October 16, 2010

Film Review - "Blood and Black Lace"



a.k.a. Sei donne per l'assassino

 Now before I get started on this here review, let me say that this film was viewed in very unusual conditions, namely by file sharing download on an iPod in a moving vehicle going down B.C. Highway 1. No matter what's being watched, those conditions make for a helluva case of carsickness. That aside, I couldn't make screen captures from an iPod, so here's a link for another review of this film (with great captures).

 As a newbie to giallo treading through the genre's golden age of the '60s and '70s, it was absolutely form-fitting to start with one of the granddaddies of full-on giallo. Blood and Black Lace is considered as a landmark in the genre, combining rich imagery and color with liberal amounts of sex and nudity. Okay, "liberal" is not the right word here, since this film's only got smidges of what at the time would have been absolutely forbidden from American-made films (though one should note it would only be four more years until the Hays Code was offically dead).

 The print I watched was the English language VCI DVD print, with a bit of a sub-par image quality, but that did not really deter the colorful atmosphere (I mean really, what other supposed fashion house has red mannequins?).

 After the jazzy opening credits, we suddenly cut to the sign of the film's setting, a fashion house, erratically swaying in the wind, which then swings out of shot to reveal the fountain at the front of the house. This sets the atmosphere of the film, putting jarring danger and death against a haute couture backdrop. SPOILER ALERT, ladies and gentlemen...

 With the death of the first victim, Isabella (Francesca Ungaro), the other models discover a diary she kept documenting the shady dealings of the house. Soon, it becomes apparent that pretty much everybody has a reason to worry about (and an itching to read) the diary, including the proprietors, Max Marian (Cameron Mitchell) and Contessa Christina Como (Eva Bartok).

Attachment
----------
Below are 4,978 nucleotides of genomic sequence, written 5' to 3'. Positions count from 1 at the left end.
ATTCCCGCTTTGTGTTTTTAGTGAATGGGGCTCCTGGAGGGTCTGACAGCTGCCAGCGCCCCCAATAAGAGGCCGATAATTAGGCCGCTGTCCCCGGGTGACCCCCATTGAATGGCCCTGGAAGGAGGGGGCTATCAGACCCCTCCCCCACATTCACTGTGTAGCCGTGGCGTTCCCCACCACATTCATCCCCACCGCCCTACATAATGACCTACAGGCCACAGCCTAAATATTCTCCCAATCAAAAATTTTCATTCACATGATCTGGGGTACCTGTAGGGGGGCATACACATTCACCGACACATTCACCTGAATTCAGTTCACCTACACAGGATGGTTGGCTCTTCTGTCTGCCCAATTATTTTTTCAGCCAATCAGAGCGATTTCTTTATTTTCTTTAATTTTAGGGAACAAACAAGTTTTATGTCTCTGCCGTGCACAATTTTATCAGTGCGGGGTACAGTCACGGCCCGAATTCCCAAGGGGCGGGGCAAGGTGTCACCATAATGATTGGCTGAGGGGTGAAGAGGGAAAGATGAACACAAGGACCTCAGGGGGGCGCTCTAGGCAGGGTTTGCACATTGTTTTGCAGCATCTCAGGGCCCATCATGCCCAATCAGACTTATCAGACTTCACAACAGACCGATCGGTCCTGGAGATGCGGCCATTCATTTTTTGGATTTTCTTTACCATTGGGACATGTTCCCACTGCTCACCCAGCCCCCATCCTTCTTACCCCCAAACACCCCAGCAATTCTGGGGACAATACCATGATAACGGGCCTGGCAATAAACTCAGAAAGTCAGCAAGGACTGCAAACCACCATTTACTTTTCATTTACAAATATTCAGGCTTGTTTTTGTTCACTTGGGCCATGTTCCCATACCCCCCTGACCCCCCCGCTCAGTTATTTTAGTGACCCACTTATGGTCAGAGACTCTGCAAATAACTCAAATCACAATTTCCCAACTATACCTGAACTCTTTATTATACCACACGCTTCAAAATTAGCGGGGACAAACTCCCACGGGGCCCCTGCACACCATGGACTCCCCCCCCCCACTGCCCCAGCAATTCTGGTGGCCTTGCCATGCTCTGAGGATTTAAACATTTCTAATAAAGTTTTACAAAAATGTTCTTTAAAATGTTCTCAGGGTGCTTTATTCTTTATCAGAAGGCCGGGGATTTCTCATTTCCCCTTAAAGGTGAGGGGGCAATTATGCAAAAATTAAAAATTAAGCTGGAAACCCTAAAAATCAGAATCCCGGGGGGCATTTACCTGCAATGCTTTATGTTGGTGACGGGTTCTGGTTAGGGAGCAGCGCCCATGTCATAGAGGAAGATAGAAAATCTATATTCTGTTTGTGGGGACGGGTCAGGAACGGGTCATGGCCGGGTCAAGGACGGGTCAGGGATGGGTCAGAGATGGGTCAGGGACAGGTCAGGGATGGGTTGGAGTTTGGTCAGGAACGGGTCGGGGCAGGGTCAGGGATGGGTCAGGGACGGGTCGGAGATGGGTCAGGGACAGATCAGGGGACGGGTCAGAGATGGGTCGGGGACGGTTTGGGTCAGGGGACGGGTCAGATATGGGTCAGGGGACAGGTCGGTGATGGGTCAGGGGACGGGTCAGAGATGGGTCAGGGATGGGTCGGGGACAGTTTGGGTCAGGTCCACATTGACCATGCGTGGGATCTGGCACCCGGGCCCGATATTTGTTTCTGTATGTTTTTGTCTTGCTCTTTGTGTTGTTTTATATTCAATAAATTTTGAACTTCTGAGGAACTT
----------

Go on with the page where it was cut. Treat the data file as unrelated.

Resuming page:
One of the models, Nicole, (Ariana Gorini) takes the diary, telling the others that she plans to take it to the police, when really, she intends to read it first. During a runway show, however, another model, Peggy (Mary Arden) manages to take it unnoticed. Nicole is then lured in the middle of the show to Isabella's boyfriend Frank (Dante di Paolo)'s antique shop where, after being terrorized by strange sounds (and majorly creative lighting) in a showroom, is attacked and killed with a spiked glove mallet by the same faceless figure in black who murdered Isabella. The killer steals Nicole's car and flees when it's discovered she doesn't have the diary.

 Meanwhile, Peggy comes home with her boyfriend Marco (Massino Righi). The maid, Clarice (Harriet White Medin), is dressed in similar garb to the killer, in a bit of a red herring, and soon leaves for home after Peggy and Marco arrive. After Peggy sends Marco out, she takes out the diary and proceeds to read and then burn it in her fireplace. Soon enough, the killer, in an effort to locate the diary, arrives and kidnaps Peggy. When Peggy discovers his identity, the killer then burns her to death by putting her face to the red-hot surface of the basement furnace.

 Frank discovers Nicole's body and goes to his friend Richard Morell (Franco Ressel) to plead with him to supply an alibi. Initially Morell refuses, until Frank threatens to expose his theft of money from lover Isabella. This alibi fails to convince Inspector Sylvester (Thomas Reiner), who, to keep more murders from happening, arrests all five of the male suspects (Max, Frank, Richard, Marco, and dress designer Cesar Losarre (Luciano Pigozzi)).

 That night, Morell's fiancee Greta (Lea Krugher) drives home and upon opening the trunk discovers Peggy's body. In fear, she hides the body in her house, but is then smothered to death with a pillow by the black-clad killer.

 The next day, the Inspector concludes that all five of the men he arrested cannot be guilty due to having the best alibi they can have: being in jail the entire night. He has no choice but to let them go.